As many of you have seen there are numerous companies, including community banks, receiving demand letters claiming the company's website is violating ADA (Americans with Disabilities Act) compliance. We wanted to help simplify it and give folks a plan of action.
ADA Compliance for websites helps the visually impaired "read" your website content. This means the code of the website needs to be modified to accommodate the ADA requirements. These modifications allow on-screen text readers to guide visually impaired people through your website.
The ADA has a checklist you can follow as well but here are some of the requirements:
- Every image, video file, audio file, plug-in, etc. has an alt tag
- Complex graphics are accompanied by detailed text descriptions
- The alt descriptions describe the purpose of the objects
- If an image is also used as a link, make sure the alt tag describes the graphic and the link destination
- Decorative graphics with no other function have empty alt descriptions (alt= "")
- Add captions to videos
- Add audio descriptions
- Create text transcript
- Create a link to the video rather than embedding it into web pages
- Add a link to the media player download
- Add an additional link to the text transcript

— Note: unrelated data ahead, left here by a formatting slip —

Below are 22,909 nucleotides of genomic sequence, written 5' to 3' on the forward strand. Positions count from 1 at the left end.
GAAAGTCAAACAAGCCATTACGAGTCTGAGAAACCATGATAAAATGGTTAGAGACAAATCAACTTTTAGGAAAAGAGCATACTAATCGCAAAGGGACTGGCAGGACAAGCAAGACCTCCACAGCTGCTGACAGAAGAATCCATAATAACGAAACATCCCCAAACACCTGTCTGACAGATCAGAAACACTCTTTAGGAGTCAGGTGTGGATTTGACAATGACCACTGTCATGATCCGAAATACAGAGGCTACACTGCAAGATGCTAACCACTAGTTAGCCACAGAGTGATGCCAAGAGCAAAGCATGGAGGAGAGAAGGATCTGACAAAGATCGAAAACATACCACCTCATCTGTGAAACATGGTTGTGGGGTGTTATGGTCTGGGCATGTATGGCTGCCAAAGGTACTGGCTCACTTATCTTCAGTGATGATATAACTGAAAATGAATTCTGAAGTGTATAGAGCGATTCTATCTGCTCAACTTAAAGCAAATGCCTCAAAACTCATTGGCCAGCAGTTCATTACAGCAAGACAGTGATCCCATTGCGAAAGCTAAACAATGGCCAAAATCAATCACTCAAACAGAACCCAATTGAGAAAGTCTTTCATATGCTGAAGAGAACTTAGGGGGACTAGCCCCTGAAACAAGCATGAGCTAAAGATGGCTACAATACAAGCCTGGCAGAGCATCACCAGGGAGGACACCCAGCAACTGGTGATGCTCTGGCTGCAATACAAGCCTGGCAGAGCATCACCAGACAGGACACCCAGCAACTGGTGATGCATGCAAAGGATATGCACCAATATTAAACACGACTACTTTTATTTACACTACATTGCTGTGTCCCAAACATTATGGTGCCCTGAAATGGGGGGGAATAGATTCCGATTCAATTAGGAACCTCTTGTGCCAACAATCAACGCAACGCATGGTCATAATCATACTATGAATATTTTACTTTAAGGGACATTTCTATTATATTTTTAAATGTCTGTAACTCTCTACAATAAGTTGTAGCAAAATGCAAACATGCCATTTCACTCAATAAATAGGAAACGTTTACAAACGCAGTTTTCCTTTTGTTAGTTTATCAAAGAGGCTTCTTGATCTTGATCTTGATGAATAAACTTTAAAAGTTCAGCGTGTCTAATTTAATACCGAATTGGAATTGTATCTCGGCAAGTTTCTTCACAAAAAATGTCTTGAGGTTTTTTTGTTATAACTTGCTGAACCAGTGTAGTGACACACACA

- The page should provide alternative links to the Image Map
- The <area> tags must contain an alt attribute
- Data tables have the column and row headers appropriately identified (using the <th> tag)
- Tables used strictly for layout purposes do NOT have header rows or columns
- Table cells are associated with the appropriate headers (e.g. with the id, headers, scope and/or axis HTML attributes)
- Make sure the page does not contain repeatedly flashing images
- Check to make sure the page does not contain a strobe effect
- A link is provided to a disability-accessible page where the plug-in can be downloaded
- All Java applets, scripts and plug-ins (including Acrobat PDF files and PowerPoint files, etc.) and the content within them are accessible to assistive technologies, or else an alternative means of accessing equivalent content is provided
- When form controls are text input fields use the LABEL element
- When text is not available use the title attribute
- Include any special instructions within field labels
- Make sure that form fields are in a logical tab order
- Include a ‘Skip Navigation' button to help those using text readers
Plan of Action
Most of the above might sound Greek which is why the best plan of action is to contact your web site designer and ask them if your website is ADA Compliant. If so, make sure you have documented proof of compliance just in case you need it. There are several free tools on the web that can do an automated check of your website. Some of the vendors that offer ADA compliance help are:
Don't ignore the demand letters. If you have legal council it would be beneficial to loop them in on it to determine whether or not it's a legitimate claim and form a plan of action. If you get your website updated and can show proof of compliance, the claim can be dismissed in most cases. Either way, consulting with your attorney is the best option to determine how to respond.
Finally, don't wait to receive a demand letter to take action. ADA compliance is required regardless of demand letters so being proactive and getting your website updated is the best option.